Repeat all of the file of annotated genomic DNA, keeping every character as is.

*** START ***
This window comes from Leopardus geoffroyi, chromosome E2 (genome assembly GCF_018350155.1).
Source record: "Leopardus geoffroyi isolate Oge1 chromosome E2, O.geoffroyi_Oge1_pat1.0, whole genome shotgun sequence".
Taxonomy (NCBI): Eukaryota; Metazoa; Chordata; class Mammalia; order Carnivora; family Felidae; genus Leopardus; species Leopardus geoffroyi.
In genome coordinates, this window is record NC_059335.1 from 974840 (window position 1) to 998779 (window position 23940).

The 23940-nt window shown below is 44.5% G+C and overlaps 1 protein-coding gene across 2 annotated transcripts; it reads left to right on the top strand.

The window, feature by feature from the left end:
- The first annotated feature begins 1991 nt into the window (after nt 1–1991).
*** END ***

This window comes from Leopardus geoffroyi, chromosome E2 (genome assembly GCF_018350155.1).
Source record: "Leopardus geoffroyi isolate Oge1 chromosome E2, O.geoffroyi_Oge1_pat1.0, whole genome shotgun sequence".
Taxonomy (NCBI): Eukaryota; Metazoa; Chordata; class Mammalia; order Carnivora; family Felidae; genus Leopardus; species Leopardus geoffroyi.
In genome coordinates, this window is record NC_059335.1 from 974840 (window position 1) to 998779 (window position 23940).

The 23940-nt window shown below is 44.5% G+C and overlaps 1 protein-coding gene across 2 annotated transcripts; it reads left to right on the top strand.

The window, feature by feature from the left end:
- The first annotated feature begins 1991 nt into the window (after nt 1–1991).